There's going to be a lot of money/options here.  If you're not one yourself then I suggest to engage a good mechanical engineer.




McLean




14 posts

Geek


  # 1302042 11-May-2015 15:56
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KShips:  Not sure if the feasibility but you might want to look at Heatworks to boost the temperature to a high accuracy http://myheatworks.com and/or maybe one per spa as well for a efficient way of maintaining temp?

If running storage at 30 degrees, you could use a bank of HeatWorks units (power requirements will be interesting) to dump water through boosting to precision temp settings (that is also controllable over wifi so easily setup to front desk)?

Will be interesting to see what solution you come up with.


Automation would be amazing. I would love to be able to control the entire system from the desk.
I will be reading up on HeatWorks. Thanks for the link.
Please send links or names if anyone else knows of other automated products to do with heat, pump, valve control.


Hammerer: Heat recovery is great but I think that you need to work out the profile for your water heating requirements before deciding what else will be most economic. I would be seriously looking at heat pumps if lloking at solar because heat pumps are more useful on cloudy days and both will work more efficiently at lower output temperatures, 30-40C,  than the usual 55C for hot water. But their effectiveness depends upon where you are in NZ and what time of the day and the year you need the heated water.

Insulation normally has a very good payback and in your case it will be a lot higher if you are moving and, maybe, storing large volumes of water. In NZ, you will almost always get an economic return in domestic systems using 15cm on everything including pipes. I read a US study about ten years ago (which I couldn't find today [but this link gives you some ideas about "superinsulating"]) where they found economic returns for some domestic hot water cylinders insulated up to, from memory, 45cm.

If you're going with solar water heating in a new build then consider building the collectors into a roof cavity behind low-emissivity glass rather than placing it on top of the roof. It looks better for a start and the reduction in heat losses will be significant particularly where the weather is wet or windy. It will also be easier to maintain the solar system undercover and the part of the roof where you would otherwise be hindered by the attached system. There will be an additional cost for a tray to catch any fluid release that would normally spill onto the roof.

Cnnsider a tracking solar system. This NIWA two page document is one of several useful resources on their website including the Solarview calculator [which calculates solar values by month and hour of day for any address in NZ. It is free to register as a public user.]  You'll see that you can get about a third more energy by having a solar system tracking the sun instead of at optimal tilt which gives 50% more than laying it flat. With a bigger spend the tracking cost becomes a smaller proportion so it is more likely to be an option for you.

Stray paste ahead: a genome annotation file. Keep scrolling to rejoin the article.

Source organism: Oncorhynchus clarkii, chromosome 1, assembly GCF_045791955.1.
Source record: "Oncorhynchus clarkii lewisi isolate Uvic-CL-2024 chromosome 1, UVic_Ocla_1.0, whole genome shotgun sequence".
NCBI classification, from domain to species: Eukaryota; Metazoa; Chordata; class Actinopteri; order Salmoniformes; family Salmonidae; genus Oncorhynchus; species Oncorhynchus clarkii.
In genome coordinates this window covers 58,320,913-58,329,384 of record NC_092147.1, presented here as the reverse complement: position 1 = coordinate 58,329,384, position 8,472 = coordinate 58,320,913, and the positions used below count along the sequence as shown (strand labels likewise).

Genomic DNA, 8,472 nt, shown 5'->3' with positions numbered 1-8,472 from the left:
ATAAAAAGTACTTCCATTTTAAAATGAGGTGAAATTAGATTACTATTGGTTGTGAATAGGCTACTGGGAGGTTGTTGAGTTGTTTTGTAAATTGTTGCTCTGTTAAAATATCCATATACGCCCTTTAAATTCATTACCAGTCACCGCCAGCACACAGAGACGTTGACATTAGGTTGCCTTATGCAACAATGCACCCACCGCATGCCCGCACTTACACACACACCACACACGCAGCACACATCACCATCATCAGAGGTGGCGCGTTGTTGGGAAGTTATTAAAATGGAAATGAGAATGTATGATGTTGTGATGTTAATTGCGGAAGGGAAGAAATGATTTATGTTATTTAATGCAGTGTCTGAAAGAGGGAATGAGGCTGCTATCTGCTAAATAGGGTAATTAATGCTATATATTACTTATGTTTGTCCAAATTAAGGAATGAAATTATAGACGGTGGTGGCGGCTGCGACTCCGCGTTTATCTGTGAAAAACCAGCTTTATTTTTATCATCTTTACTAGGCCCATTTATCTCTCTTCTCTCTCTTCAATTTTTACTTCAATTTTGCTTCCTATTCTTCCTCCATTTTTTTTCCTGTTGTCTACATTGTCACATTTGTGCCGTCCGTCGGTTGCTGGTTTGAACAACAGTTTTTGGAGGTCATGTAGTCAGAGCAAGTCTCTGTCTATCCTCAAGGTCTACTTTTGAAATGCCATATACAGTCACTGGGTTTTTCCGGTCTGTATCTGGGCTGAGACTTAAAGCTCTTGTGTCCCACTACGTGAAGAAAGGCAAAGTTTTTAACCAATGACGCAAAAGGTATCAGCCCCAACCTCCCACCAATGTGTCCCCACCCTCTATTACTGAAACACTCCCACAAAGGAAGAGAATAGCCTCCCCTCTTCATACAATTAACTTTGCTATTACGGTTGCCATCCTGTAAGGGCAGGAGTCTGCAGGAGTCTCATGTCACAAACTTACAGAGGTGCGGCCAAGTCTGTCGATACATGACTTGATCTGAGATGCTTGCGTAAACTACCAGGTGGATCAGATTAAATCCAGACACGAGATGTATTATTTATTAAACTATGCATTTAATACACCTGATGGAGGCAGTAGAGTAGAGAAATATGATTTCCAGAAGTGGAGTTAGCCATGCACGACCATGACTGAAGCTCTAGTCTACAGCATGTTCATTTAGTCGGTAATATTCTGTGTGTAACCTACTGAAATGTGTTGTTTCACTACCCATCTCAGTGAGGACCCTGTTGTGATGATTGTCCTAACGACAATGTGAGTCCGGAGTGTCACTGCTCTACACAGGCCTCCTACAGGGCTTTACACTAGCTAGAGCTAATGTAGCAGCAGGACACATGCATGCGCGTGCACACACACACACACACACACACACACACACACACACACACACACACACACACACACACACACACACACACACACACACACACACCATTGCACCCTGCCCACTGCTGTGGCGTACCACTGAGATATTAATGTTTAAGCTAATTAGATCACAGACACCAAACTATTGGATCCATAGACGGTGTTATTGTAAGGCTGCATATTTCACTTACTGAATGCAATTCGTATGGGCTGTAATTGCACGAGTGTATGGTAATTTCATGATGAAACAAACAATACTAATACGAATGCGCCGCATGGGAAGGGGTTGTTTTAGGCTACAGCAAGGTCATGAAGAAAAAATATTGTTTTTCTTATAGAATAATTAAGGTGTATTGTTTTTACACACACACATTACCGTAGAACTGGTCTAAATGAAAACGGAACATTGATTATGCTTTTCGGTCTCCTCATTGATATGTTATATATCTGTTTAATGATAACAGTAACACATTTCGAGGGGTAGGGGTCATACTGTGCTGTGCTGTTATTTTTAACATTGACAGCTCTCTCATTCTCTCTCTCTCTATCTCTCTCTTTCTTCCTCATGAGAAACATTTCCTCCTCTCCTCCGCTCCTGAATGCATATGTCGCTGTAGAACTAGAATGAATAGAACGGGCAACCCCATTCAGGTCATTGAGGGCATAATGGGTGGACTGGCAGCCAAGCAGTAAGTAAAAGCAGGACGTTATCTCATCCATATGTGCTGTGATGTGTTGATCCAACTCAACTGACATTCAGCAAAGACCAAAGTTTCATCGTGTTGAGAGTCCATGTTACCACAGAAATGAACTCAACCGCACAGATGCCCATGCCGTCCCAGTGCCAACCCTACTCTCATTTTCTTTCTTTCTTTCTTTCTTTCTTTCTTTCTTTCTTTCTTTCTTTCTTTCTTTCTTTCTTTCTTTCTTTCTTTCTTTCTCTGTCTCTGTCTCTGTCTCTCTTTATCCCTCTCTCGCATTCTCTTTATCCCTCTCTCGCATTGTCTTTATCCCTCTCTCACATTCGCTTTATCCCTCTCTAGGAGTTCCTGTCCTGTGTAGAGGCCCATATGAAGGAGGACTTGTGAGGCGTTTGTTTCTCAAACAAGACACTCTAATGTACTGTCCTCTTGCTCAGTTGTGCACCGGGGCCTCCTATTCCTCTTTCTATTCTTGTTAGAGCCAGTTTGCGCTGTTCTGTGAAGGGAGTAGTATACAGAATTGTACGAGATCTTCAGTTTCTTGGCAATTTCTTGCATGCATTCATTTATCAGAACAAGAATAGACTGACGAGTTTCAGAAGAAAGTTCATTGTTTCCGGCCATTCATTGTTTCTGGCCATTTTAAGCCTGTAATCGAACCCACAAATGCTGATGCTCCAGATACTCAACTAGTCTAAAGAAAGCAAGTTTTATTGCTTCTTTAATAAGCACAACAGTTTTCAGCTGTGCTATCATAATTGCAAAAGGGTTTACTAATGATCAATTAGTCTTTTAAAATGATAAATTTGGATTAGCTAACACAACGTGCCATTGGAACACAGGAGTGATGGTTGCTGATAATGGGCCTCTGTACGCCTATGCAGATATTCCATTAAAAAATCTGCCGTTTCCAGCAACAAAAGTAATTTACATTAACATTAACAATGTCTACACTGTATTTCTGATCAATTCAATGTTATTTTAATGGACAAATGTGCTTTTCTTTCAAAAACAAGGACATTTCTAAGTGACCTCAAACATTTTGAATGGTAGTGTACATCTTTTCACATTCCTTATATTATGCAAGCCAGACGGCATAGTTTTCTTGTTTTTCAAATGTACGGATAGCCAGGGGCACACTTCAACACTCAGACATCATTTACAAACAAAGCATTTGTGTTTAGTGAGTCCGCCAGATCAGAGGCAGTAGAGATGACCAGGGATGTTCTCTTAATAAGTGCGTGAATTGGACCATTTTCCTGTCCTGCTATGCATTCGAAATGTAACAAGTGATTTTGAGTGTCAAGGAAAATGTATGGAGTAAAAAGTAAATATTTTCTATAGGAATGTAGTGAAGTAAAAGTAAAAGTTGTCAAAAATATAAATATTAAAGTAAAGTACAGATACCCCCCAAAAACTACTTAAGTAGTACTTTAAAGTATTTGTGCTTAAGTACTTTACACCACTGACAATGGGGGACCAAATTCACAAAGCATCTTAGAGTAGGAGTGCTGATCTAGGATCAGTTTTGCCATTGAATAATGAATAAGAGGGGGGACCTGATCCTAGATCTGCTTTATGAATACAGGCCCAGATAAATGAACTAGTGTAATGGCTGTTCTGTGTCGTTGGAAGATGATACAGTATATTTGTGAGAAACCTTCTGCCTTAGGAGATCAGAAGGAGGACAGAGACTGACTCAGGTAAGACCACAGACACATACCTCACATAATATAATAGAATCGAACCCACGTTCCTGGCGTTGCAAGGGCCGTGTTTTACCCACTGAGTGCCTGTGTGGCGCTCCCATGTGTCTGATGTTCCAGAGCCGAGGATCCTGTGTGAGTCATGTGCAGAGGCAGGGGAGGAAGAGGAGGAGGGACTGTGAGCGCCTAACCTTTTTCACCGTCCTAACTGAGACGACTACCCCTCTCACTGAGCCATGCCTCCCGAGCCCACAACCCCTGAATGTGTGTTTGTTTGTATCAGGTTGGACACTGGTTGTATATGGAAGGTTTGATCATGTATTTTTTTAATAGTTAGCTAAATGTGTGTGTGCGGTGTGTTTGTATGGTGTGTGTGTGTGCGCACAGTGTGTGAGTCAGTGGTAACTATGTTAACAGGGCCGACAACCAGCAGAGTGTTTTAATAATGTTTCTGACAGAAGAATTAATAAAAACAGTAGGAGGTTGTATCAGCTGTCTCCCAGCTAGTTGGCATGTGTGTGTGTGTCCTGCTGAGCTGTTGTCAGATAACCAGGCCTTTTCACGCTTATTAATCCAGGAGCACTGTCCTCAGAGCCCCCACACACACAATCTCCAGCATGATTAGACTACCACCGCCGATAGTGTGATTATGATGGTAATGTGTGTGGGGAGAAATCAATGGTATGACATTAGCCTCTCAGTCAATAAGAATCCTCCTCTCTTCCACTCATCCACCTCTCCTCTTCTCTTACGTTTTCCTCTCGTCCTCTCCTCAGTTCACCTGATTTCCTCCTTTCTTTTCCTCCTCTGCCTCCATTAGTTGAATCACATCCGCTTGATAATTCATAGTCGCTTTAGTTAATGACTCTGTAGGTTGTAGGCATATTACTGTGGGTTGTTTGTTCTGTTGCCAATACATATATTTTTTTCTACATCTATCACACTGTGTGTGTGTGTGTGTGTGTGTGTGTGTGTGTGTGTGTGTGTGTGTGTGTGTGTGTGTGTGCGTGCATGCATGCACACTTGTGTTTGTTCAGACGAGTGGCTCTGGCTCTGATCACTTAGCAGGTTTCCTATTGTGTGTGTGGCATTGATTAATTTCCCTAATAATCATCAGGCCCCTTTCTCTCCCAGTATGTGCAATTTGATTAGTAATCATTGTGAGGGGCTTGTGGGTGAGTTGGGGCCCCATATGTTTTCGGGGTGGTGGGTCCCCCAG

You mention filtering solids when recycling water but you don't mention trapping all the grease/oils/fats. That will also be an issue using heat exchangers, i.e. the fats congeal and foul the transfer surfaces to reduce efficiency. Don't forget to factor in the commercial costs for water supply and include the relevant benefit for recycling.

[Edited to add note on Solarview and link for "superinsulating"]


I am becoming very keen on heat pump heaters for the main body of water. 
With solar would I use solar water piping or panels to power the heat pumps? Is there an energy advantage between the two? I imagine that the setup cost for panels would be much greater.
I haven't researched the water treatment too much yet  and how I plan to remove contaminants but I will do.

Regarding insulating pipework I would like to be able to easily access any section of the piping for maintenance so I could possibly build insulated boxing around grouped pipe runs with hatch access.

I have some reading to do tonight, thanks for your information and references.

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  # 1302216 11-May-2015 19:39
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The price of electric solar panels has come down to the point where no solar installs heat the water directly anymore. Solar EV / tube systems are less efficient than a electric PV array and heat pump system.




Ray Taylor
Taylor Broadband (rural hawkes bay)
www.ruralkiwi.com

There is no place like localhost
For my general guide to extending your wireless network Click Here




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  # 1302243 11-May-2015 20:11
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For a system delivering hot tap hotness then that is certainly true, but there is still a long way to go before heatpump and PV can compete for pool heating with the cheaper solar water panels used for that.




Richard rich.ms

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  # 1302247 11-May-2015 20:16
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Yes thats true, but remember a pool only needs to be heated to 26 degrees which anyone can do with a long enough length of alkathene.
But heating to 38 degrees is a bit different.




Ray Taylor
Taylor Broadband (rural hawkes bay)
www.ruralkiwi.com

There is no place like localhost
For my general guide to extending your wireless network Click Here




272 posts

Ultimate Geek


  # 1302248 11-May-2015 20:20
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Nuclear Fission?




Mark Ascroft
Wellington